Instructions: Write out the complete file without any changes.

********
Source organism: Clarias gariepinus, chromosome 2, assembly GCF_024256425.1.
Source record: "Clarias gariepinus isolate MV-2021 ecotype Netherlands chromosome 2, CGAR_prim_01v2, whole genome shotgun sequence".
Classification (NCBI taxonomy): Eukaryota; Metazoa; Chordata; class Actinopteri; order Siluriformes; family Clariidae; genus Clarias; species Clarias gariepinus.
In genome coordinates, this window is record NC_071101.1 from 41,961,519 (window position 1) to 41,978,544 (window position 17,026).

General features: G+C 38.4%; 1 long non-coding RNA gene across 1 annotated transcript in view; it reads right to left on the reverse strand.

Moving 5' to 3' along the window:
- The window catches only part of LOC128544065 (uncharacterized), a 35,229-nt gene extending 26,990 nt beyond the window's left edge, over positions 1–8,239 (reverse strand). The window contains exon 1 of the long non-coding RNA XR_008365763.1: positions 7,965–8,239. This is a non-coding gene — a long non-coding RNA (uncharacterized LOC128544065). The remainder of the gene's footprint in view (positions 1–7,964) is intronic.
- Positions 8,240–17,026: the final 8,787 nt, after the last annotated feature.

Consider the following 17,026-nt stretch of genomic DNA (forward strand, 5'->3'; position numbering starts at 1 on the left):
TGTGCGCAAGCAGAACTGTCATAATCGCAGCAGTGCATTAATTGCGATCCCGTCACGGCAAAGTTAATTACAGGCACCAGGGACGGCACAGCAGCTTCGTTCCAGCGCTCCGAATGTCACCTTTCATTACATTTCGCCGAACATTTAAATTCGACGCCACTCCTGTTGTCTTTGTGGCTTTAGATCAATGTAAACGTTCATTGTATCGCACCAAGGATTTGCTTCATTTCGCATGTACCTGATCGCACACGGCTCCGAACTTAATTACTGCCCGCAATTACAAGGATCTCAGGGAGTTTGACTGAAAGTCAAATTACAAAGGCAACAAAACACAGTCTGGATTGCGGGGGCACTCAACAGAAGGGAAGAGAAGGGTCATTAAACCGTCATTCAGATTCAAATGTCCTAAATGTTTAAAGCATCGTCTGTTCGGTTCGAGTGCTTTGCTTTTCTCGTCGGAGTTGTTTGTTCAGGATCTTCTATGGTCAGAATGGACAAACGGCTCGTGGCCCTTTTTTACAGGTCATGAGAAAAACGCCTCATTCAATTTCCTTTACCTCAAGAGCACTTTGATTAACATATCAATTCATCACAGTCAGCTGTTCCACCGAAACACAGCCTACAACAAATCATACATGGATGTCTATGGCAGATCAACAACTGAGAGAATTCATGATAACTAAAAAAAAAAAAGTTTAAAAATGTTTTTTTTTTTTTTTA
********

Source organism: Clarias gariepinus, chromosome 2, assembly GCF_024256425.1.
Source record: "Clarias gariepinus isolate MV-2021 ecotype Netherlands chromosome 2, CGAR_prim_01v2, whole genome shotgun sequence".
Classification (NCBI taxonomy): Eukaryota; Metazoa; Chordata; class Actinopteri; order Siluriformes; family Clariidae; genus Clarias; species Clarias gariepinus.
In genome coordinates, this window is record NC_071101.1 from 41,961,519 (window position 1) to 41,978,544 (window position 17,026).

General features: G+C 38.4%; 1 long non-coding RNA gene across 1 annotated transcript in view; it reads right to left on the reverse strand.

Moving 5' to 3' along the window:
- The window catches only part of LOC128544065 (uncharacterized), a 35,229-nt gene extending 26,990 nt beyond the window's left edge, over positions 1–8,239 (reverse strand). The window contains exon 1 of the long non-coding RNA XR_008365763.1: positions 7,965–8,239. This is a non-coding gene — a long non-coding RNA (uncharacterized LOC128544065). The remainder of the gene's footprint in view (positions 1–7,964) is intronic.
- Positions 8,240–17,026: the final 8,787 nt, after the last annotated feature.

Consider the following 17,026-nt stretch of genomic DNA (forward strand, 5'->3'; position numbering starts at 1 on the left):
TGTGCGCAAGCAGAACTGTCATAATCGCAGCAGTGCATTAATTGCGATCCCGTCACGGCAAAGTTAATTACAGGCACCAGGGACGGCACAGCAGCTTCGTTCCAGCGCTCCGAATGTCACCTTTCATTACATTTCGCCGAACATTTAAATTCGACGCCACTCCTGTTGTCTTTGTGGCTTTAGATCAATGTAAACGTTCATTGTATCGCACCAAGGATTTGCTTCATTTCGCATGTACCTGATCGCACACGGCTCCGAACTTAATTACTGCCCGCAATTACAAGGATCTCAGGGAGTTTGACTGAAAGTCAAATTACAAAGGCAACAAAACACAGTCTGGATTGCGGGGGCACTCAACAGAAGGGAAGAGAAGGGTCATTAAACCGTCATTCAGATTCAAATGTCCTAAATGTTTAAAGCATCGTCTGTTCGGTTCGAGTGCTTTGCTTTTCTCGTCGGAGTTGTTTGTTCAGGATCTTCTATGGTCAGAATGGACAAACGGCTCGTGGCCCTTTTTTACAGGTCATGAGAAAAACGCCTCATTCAATTTCCTTTACCTCAAGAGCACTTTGATTAACATATCAATTCATCACAGTCAGCTGTTCCACCGAAACACAGCCTACAACAAATCATACATGGATGTCTATGGCAGATCAACAACTGAGAGAATTCATGATAACTAAAAAAAAAAAAGTTTAAAAATGTTTTTTTTTTTTTTTA